EARTH CITY, Mo. -- In the moments after the St. Louis Rams used the 10th overall pick on Georgia running back Todd Gurley in the NFL draft last week, then-Rams running back Zac Stacy summed up his feelings -- and probably the feelings of other Rams running backs -- in a one-word tweet.
The tweet read, simply, "Yikes," and though it was later deleted, it still rang plenty true. In the 2014 draft, less than a year removed from rushing for nearly 1,000 yards in less than a full season's worth of starts, Stacy had been drafted over when the team selected Tre Mason in the third round. Mason supplanted Stacy as the starter about a quarter of the way through last season.
And this year the Rams turned around and took another running back, Gurley, with their most expensive piece of draft capital spent on a back since coach Jeff Fisher and general manager Les Snead arrived in 2012.
"Looking back over the years, I don’t know if I remember a player that handled the circumstances that he handled last year, with in essence what we’ll refer to as a demotion, better than Zac from a team standpoint," Fisher said. "We talked about that. He’s an outstanding young man. He’s a great teammate. I told him that we’re going to try to go ahead and make a move, but we don’t know what that looks like -- whether that was going to be today, or tomorrow, or training camp or whatever. But we were going to try to do that. He was very appreciative of his opportunity here and everything. When we put it together in the seventh [round], I got in touch with Zac before we actually turned the trade in. He was very excited. We’ll get together before he leaves. He’s been one of my favorites. He’s an outstanding young man.”
Even with Stacy off to a new locale, it's entirely possible the Rams will have to deal with other running backs wondering where they fit in the big picture. The Rams have drafted five running backs in the four years since Fisher and Snead arrived. They've already said goodbye to Stacy and Darryl Richardson, but Gurley, Mason and Isaiah Pead remain.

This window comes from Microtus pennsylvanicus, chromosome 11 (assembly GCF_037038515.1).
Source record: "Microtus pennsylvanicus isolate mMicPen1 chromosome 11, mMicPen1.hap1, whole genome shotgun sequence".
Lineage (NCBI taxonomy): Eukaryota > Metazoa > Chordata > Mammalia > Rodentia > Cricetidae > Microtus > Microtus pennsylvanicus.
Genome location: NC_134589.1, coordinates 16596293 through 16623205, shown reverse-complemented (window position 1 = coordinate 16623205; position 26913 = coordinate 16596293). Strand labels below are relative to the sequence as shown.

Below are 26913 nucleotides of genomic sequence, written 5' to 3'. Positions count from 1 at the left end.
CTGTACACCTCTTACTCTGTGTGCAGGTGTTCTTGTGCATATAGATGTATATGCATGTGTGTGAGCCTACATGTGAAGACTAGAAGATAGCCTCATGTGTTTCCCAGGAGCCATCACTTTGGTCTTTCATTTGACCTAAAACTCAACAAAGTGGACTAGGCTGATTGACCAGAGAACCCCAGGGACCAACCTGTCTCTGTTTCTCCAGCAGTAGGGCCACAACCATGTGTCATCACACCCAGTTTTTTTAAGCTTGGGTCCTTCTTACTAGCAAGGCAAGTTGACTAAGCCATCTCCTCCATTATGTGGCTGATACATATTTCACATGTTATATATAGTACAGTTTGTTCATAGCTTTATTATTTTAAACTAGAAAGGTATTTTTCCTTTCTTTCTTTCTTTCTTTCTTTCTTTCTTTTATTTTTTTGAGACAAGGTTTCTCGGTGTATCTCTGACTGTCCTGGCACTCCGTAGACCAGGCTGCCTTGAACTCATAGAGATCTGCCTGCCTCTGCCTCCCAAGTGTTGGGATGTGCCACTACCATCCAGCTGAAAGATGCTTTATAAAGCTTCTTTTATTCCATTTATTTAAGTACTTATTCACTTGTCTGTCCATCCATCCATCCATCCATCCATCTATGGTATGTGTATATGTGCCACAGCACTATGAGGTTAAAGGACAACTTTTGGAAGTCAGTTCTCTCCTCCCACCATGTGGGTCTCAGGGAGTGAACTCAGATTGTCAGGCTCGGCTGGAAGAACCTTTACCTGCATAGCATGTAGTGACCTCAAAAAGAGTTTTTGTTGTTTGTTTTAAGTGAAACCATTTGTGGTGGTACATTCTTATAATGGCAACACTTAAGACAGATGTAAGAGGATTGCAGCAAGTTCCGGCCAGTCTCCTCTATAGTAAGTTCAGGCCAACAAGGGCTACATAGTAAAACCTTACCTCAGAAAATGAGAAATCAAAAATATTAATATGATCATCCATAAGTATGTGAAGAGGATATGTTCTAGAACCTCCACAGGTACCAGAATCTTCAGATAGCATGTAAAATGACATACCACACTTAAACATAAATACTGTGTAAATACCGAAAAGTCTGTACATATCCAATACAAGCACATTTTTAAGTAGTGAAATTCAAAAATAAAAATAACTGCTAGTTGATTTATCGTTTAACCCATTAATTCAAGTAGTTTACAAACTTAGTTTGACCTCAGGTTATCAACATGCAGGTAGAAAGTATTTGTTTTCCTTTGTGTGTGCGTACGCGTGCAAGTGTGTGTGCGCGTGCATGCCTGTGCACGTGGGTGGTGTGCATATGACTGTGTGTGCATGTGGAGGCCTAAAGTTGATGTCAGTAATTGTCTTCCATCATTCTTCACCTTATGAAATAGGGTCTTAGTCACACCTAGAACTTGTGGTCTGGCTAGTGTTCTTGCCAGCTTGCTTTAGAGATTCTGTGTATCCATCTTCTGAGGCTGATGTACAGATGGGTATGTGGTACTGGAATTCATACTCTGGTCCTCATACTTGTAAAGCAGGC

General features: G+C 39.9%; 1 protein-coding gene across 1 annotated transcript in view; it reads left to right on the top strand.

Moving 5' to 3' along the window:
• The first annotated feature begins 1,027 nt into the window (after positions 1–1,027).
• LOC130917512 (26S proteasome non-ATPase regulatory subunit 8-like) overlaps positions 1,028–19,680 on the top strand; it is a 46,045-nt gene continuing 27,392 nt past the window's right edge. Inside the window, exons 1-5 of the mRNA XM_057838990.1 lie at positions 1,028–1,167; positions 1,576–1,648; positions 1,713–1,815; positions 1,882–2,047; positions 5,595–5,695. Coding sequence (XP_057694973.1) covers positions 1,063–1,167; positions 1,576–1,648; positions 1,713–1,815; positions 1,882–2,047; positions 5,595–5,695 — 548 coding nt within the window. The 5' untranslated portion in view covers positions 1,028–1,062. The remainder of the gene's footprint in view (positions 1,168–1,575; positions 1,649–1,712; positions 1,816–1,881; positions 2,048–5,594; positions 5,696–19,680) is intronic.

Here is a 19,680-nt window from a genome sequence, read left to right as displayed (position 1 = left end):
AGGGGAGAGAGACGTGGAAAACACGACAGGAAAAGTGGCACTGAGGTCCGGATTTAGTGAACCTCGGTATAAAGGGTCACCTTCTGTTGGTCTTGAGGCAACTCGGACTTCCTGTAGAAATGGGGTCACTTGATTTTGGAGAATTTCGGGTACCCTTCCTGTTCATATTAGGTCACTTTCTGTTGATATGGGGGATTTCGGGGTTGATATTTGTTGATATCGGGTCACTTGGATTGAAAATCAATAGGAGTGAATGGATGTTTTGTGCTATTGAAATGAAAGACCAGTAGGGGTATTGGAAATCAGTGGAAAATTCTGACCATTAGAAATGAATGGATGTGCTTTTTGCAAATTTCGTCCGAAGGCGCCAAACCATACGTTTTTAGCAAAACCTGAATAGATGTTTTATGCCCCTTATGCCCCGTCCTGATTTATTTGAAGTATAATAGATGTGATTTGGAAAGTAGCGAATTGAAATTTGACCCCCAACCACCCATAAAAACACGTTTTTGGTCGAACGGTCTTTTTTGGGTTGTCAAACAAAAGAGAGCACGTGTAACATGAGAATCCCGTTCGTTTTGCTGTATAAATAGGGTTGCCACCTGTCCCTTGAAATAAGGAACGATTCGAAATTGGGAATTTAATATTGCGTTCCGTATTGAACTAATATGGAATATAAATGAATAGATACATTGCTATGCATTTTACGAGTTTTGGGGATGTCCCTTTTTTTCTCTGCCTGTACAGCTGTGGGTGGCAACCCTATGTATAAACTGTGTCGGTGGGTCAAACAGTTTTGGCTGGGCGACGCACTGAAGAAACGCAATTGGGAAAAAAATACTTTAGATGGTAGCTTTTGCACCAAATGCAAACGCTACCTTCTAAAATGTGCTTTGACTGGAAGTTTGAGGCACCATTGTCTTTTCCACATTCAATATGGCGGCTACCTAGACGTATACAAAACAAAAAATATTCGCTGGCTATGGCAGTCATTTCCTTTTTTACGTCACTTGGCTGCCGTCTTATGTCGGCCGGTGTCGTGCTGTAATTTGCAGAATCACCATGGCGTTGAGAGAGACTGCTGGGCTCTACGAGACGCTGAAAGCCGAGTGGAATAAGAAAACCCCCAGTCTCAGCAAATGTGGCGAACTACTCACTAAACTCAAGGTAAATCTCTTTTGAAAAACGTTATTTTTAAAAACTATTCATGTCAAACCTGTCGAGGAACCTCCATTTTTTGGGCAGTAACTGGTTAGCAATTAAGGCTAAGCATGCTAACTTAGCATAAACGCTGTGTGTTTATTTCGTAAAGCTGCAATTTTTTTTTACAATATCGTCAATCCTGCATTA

It's probably no coincidence that those three also are the highest-drafted of the group, all taken in the third round or earlier. Moving forward, Gurley is clearly expected to be the centerpiece of the offense, not just the top back. Mason should step into a role as a slashing change of pace. Pead, on the other hand, isn't guaranteed anything moving forward and will likely compete for a spot this offseason and into training camp.
A reasonable person would assume that when Gurley recovers from a torn ACL, the Rams' depth chart will lead with him followed by Mason and then Benny Cunningham, who is the team's best pass protector from the position. The Rams have carried five running backs in recent years, but one of those spots has been reserved for Chase Reynolds, who is an ace special-teams player (and a running back in name only).
That means there'd be one spot left for Pead, Trey Watts or one of the team's undrafted rookies, a group that includes intriguing prospect Malcolm Brown of Texas.
The Rams have been hesitant to cut bait on Pead, but it would seem his job is far from secure. He's due to count $1,284,850 against the salary cap this year, which is more than double the cost of Watts, who offers similar qualities and production.
But even with a good and deep group in place, the Rams couldn't resist the temptation to turn good into great with Gurley.
"We have a good group," Fisher said. "We really like our group in the room, but this was an opportunity that we could not pass up."